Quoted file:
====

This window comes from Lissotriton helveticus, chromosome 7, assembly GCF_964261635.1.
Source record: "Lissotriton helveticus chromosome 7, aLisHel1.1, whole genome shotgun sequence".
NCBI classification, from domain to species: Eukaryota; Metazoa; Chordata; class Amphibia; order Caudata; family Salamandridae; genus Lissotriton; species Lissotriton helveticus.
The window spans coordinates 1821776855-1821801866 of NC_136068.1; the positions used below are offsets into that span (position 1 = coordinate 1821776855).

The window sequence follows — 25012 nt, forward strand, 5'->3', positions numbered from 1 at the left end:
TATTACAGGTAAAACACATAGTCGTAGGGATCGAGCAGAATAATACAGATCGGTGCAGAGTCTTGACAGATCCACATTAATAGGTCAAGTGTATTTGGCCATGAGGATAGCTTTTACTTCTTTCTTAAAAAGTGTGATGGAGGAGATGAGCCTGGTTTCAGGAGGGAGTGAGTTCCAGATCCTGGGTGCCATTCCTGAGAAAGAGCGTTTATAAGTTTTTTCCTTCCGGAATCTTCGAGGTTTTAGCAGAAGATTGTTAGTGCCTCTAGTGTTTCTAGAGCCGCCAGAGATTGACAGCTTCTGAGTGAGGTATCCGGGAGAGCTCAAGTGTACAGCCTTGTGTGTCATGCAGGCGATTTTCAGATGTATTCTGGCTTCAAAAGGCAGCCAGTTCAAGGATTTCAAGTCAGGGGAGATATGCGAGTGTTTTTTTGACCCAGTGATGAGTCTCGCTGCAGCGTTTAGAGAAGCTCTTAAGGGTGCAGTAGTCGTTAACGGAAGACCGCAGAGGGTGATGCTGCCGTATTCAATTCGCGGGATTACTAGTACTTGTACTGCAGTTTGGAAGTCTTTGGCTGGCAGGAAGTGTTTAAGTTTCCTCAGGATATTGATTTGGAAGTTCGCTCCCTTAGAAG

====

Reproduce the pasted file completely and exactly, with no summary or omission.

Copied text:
This window comes from Lissotriton helveticus, chromosome 7, assembly GCF_964261635.1.
Source record: "Lissotriton helveticus chromosome 7, aLisHel1.1, whole genome shotgun sequence".
NCBI classification, from domain to species: Eukaryota; Metazoa; Chordata; class Amphibia; order Caudata; family Salamandridae; genus Lissotriton; species Lissotriton helveticus.
The window spans coordinates 1821776855-1821801866 of NC_136068.1; the positions used below are offsets into that span (position 1 = coordinate 1821776855).

The window sequence follows — 25012 nt, forward strand, 5'->3', positions numbered from 1 at the left end:
TATTACAGGTAAAACACATAGTCGTAGGGATCGAGCAGAATAATACAGATCGGTGCAGAGTCTTGACAGATCCACATTAATAGGTCAAGTGTATTTGGCCATGAGGATAGCTTTTACTTCTTTCTTAAAAAGTGTGATGGAGGAGATGAGCCTGGTTTCAGGAGGGAGTGAGTTCCAGATCCTGGGTGCCATTCCTGAGAAAGAGCGTTTATAAGTTTTTTCCTTCCGGAATCTTCGAGGTTTTAGCAGAAGATTGTTAGTGCCTCTAGTGTTTCTAGAGCCGCCAGAGATTGACAGCTTCTGAGTGAGGTATCCGGGAGAGCTCAAGTGTACAGCCTTGTGTGTCATGCAGGCGATTTTCAGATGTATTCTGGCTTCAAAAGGCAGCCAGTTCAAGGATTTCAAGTCAGGGGAGATATGCGAGTGTTTTTTTGACCCAGTGATGAGTCTCGCTGCAGCGTTTAGAGAAGCTCTTAAGGGTGCAGTAGTCGTTAACGGAAGACCGCAGAGGGTGATGCTGCCGTATTCAATTCGCGGGATTACTAGTACTTGTACTGCAGTTTGGAAGTCTTTGGCTGGCAGGAAGTGTTTAAGTTTCCTCAGGATATTGATTTGGAAGTTCGCTCCCTTAGAAG